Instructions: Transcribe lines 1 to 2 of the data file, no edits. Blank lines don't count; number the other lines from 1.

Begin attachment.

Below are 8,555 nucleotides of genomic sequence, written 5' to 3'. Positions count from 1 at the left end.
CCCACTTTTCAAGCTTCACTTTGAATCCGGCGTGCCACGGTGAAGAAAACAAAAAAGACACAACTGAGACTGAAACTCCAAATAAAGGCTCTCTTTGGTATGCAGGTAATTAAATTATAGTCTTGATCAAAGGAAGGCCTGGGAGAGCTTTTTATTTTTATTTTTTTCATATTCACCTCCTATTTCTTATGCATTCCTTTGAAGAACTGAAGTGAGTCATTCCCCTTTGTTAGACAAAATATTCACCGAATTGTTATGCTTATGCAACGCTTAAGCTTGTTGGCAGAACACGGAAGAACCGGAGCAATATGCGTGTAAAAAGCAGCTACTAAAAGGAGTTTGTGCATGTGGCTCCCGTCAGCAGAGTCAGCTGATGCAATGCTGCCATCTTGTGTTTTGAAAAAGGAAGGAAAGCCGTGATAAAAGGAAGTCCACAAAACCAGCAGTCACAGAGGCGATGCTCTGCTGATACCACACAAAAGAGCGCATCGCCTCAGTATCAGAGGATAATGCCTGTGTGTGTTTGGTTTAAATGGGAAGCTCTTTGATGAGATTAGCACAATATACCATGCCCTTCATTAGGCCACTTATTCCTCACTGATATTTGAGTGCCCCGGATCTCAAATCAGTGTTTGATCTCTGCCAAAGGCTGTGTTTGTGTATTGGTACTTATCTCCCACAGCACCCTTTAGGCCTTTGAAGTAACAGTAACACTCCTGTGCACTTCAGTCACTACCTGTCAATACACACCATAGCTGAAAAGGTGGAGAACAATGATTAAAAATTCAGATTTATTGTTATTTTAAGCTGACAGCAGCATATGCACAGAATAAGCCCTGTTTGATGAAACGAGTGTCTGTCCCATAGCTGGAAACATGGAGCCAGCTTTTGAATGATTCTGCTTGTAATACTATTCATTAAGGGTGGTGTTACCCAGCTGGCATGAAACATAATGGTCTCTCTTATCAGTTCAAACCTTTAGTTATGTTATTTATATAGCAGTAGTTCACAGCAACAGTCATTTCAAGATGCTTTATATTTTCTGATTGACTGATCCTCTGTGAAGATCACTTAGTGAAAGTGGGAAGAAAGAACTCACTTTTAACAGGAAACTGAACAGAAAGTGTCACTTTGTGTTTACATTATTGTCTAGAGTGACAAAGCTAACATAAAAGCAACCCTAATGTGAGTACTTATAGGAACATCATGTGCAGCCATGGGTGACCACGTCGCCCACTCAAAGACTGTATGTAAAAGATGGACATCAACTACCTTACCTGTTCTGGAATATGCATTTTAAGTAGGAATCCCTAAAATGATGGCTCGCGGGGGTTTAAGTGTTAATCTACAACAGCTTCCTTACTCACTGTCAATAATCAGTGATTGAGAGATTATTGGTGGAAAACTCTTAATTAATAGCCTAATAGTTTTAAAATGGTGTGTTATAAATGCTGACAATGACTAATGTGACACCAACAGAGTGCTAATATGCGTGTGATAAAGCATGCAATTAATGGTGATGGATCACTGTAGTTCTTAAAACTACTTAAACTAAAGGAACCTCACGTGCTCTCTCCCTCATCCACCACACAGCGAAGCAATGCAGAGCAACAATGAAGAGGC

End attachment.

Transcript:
Below are 8,555 nucleotides of genomic sequence, written 5' to 3'. Positions count from 1 at the left end.
CCCACTTTTCAAGCTTCACTTTGAATCCGGCGTGCCACGGTGAAGAAAACAAAAAAGACACAACTGAGACTGAAACTCCAAATAAAGGCTCTCTTTGGTATGCAGGTAATTAAATTATAGTCTTGATCAAAGGAAGGCCTGGGAGAGCTTTTTATTTTTATTTTTTTCATATTCACCTCCTATTTCTTATGCATTCCTTTGAAGAACTGAAGTGAGTCATTCCCCTTTGTTAGACAAAATATTCACCGAATTGTTATGCTTATGCAACGCTTAAGCTTGTTGGCAGAACACGGAAGAACCGGAGCAATATGCGTGTAAAAAGCAGCTACTAAAAGGAGTTTGTGCATGTGGCTCCCGTCAGCAGAGTCAGCTGATGCAATGCTGCCATCTTGTGTTTTGAAAAAGGAAGGAAAGCCGTGATAAAAGGAAGTCCACAAAACCAGCAGTCACAGAGGCGATGCTCTGCTGATACCACACAAAAGAGCGCATCGCCTCAGTATCAGAGGATAATGCCTGTGTGTGTTTGGTTTAAATGGGAAGCTCTTTGATGAGATTAGCACAATATACCATGCCCTTCATTAGGCCACTTATTCCTCACTGATATTTGAGTGCCCCGGATCTCAAATCAGTGTTTGATCTCTGCCAAAGGCTGTGTTTGTGTATTGGTACTTATCTCCCACAGCACCCTTTAGGCCTTTGAAGTAACAGTAACACTCCTGTGCACTTCAGTCACTACCTGTCAATACACACCATAGCTGAAAAGGTGGAGAACAATGATTAAAAATTCAGATTTATTGTTATTTTAAGCTGACAGCAGCATATGCACAGAATAAGCCCTGTTTGATGAAACGAGTGTCTGTCCCATAGCTGGAAACATGGAGCCAGCTTTTGAATGATTCTGCTTGTAATACTATTCATTAAGGGTGGTGTTACCCAGCTGGCATGAAACATAATGGTCTCTCTTATCAGTTCAAACCTTTAGTTATGTTATTTATATAGCAGTAGTTCACAGCAACAGTCATTTCAAGATGCTTTATATTTTCTGATTGACTGATCCTCTGTGAAGATCACTTAGTGAAAGTGGGAAGAAAGAACTCACTTTTAACAGGAAACTGAACAGAAAGTGTCACTTTGTGTTTACATTATTGTCTAGAGTGACAAAGCTAACATAAAAGCAACCCTAATGTGAGTACTTATAGGAACATCATGTGCAGCCATGGGTGACCACGTCGCCCACTCAAAGACTGTATGTAAAAGATGGACATCAACTACCTTACCTGTTCTGGAATATGCATTTTAAGTAGGAATCCCTAAAATGATGGCTCGCGGGGGTTTAAGTGTTAATCTACAACAGCTTCCTTACTCACTGTCAATAATCAGTGATTGAGAGATTATTGGTGGAAAACTCTTAATTAATAGCCTAATAGTTTTAAAATGGTGTGTTATAAATGCTGACAATGACTAATGTGACACCAACAGAGTGCTAATATGCGTGTGATAAAGCATGCAATTAATGGTGATGGATCACTGTAGTTCTTAAAACTACTTAAACTAAAGGAACCTCACGTGCTCTCTCCCTCATCCACCACACAGCGAAGCAATGCAGAGCAACAATGAAGAGGC